How can retailers remain personal in an age of privacy?
With the implementation of the General Data Protection Regulation (GDPR) fast approaching, speculation around how these new rules will affect businesses’ ability to understand and communicate with their customers intensifies. With media conversations fuelling panic among those likely to be affected, it’s understandable that retailers feel worried about the potential implications for their sector.
One area which will certainly impact retailers is consent, without which they will not be able to contact their customers.
Consent refers to the permission given by an individual to allow the processing of their personal data. Under GDPR, there will be much stricter guidelines which will require retailers to be far more transparent when it comes to asking for this permission. Draft guidance from the ICO, released last month, indicates that pre-ticked opt-in boxes will no longer be sufficient. Companies will need to obtain unambiguous consent with active opt-in protocols, after first providing granular details on how data will be used. Consent requests cannot be buried in the terms and conditions pages or be a precondition of signing up to a service.
For retailers, GDPR should be viewed as a fundamentally positive development. It will put consumers at the centre of marketing and will promote more transparency and trust between brands and their customers, ultimately establishing more profitable relationships. Although a crackdown on consent is likely to reduce the size of customer databases, retailers need to focus on nurturing relationships with those who want to be contacted. It is now about quality over quantity.
We expect a correlation to develop between the size of a retailer and the willingness of consumers to give consent. Household names and well-trusted brands such as Amazon and Sainsbury’s are unlikely to struggle to obtain this permission. Many well-known retailers such as these have a loyalty scheme, which requires customer data in return for personalised rewards. Customers recognise the value exchange in sharing their information in return for a relevant and tailored customer experience. At the other end of the spectrum, smaller independent retailers or those who have suffered damage to their reputation will have less of an appeal, and will ultimately find it harder to secure data consent.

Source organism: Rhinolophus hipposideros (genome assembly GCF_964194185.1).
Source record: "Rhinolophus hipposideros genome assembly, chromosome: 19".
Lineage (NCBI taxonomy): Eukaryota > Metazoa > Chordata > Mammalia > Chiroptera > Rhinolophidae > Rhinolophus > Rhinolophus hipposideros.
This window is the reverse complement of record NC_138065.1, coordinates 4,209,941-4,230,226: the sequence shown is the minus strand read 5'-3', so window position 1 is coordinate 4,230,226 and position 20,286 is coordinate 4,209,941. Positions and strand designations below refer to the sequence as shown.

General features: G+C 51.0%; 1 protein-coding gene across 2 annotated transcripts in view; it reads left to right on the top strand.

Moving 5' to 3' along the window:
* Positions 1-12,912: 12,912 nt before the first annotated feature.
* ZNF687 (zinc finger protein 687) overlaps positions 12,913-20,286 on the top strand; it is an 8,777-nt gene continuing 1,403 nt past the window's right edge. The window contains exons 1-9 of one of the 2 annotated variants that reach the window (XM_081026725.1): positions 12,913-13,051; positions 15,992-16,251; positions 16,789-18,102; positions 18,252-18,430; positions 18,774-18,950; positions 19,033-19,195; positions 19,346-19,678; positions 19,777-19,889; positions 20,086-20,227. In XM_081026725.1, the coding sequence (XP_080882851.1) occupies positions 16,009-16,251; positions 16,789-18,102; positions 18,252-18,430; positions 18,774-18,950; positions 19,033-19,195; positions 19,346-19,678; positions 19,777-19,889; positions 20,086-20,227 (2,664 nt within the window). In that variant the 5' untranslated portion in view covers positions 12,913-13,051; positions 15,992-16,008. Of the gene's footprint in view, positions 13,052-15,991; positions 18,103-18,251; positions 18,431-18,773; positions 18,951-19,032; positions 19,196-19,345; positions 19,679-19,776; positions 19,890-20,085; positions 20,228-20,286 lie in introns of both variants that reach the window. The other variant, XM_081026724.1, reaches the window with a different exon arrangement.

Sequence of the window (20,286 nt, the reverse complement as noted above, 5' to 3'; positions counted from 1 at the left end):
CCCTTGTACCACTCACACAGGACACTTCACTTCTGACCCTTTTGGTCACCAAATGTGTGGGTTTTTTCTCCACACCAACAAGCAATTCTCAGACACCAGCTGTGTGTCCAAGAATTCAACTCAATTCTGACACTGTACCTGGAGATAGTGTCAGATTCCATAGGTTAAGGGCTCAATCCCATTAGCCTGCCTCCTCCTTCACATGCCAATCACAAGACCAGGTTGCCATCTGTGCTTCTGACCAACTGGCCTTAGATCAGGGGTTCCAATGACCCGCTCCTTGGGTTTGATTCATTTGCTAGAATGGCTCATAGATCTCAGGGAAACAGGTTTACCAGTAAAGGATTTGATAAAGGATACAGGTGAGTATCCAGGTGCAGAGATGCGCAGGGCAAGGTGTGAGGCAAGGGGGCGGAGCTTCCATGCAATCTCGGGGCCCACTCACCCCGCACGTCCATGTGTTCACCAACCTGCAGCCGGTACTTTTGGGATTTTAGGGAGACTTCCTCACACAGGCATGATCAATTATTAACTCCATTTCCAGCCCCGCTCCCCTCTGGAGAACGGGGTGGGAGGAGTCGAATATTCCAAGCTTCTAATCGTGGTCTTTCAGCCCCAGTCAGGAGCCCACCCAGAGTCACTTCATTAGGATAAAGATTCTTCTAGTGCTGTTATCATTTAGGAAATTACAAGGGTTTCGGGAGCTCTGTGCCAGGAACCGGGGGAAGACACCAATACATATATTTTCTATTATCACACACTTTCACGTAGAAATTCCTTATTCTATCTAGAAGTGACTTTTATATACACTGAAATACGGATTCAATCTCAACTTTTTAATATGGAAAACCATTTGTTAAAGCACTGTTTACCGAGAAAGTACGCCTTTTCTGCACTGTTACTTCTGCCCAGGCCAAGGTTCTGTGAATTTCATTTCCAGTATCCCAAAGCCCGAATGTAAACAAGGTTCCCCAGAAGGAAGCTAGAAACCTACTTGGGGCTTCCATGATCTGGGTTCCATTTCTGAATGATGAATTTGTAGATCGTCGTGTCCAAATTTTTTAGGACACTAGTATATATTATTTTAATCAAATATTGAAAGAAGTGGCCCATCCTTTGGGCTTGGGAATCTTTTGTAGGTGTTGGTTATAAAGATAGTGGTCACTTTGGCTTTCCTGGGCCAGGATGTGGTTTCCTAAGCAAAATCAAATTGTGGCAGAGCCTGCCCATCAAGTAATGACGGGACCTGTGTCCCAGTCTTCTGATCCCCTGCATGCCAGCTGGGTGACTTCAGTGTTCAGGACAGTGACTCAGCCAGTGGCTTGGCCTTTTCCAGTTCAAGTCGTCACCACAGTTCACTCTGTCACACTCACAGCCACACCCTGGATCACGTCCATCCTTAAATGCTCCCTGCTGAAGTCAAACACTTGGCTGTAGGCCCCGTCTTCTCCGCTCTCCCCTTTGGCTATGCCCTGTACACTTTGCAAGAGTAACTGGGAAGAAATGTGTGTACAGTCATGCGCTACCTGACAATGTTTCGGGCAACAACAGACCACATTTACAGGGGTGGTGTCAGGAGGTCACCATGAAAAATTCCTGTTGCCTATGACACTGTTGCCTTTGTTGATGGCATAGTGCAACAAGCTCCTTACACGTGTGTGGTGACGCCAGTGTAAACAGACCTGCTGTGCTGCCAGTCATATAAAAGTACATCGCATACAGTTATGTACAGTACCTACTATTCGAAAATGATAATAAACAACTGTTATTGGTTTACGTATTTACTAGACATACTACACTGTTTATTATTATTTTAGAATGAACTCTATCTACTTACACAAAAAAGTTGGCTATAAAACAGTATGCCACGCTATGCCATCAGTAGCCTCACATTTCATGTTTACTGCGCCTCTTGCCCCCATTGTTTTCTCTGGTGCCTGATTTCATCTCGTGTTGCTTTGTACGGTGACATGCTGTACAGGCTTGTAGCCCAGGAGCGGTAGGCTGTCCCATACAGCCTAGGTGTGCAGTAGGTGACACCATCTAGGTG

With this in mind, one question which remains on everyone’s lips is how retailers can ensure they source this consent from consumers, in order to maintain relationships in the wake of GDPR?
Retailers need to maximise their chances of securing data permissions in the run up to the May 2018 implementation date, which means acting swiftly. Devising highly targeted marketing campaigns to source consent is likely to be an effective starting point. Segmenting customer databases into smaller groups on the basis of lifestyle, behaviour and communications preferences will enable retailers to develop highly personalised campaigns. Each campaign can demonstrate the advantages of data sharing in a way which resonates with each segment. Inevitably, certain consumers will choose to withhold consent, but customers who do not wish to engage with a brand are far less responsive to marketing campaigns and therefore not profitable to invest in.
Once customers have opted-in to marketing communications, retailers need to make an effort to maintain an appropriate stream of contact to avoid them opting-out again. Marketers know that there are certain times when customers are less likely to have money to spend, such as after the Christmas period. Bombarding people with sales emails in January is not likely to be well received by consumers. It will be especially relevant to make these considerations after GDPR comes into force, as retailers will need to provide clearer opt-out routes and obtain consent on a six month basis.
Whilst it is understandable that retailers may feel daunted by the prospect of GDPR and the implications it will have on the way they communicate with their customers, it is important to highlight that these new rules will have a positive long-term impact. Although it is inevitable that customer databases will reduce in size, customers who have consented to honest and tailored communications will be more profitable in the long run. Retailers have nothing to fear about the new age of consent, and those who navigate it effectively are set for a more lucrative future.
By Scott Logie, Customer Engagement Director, REaD Group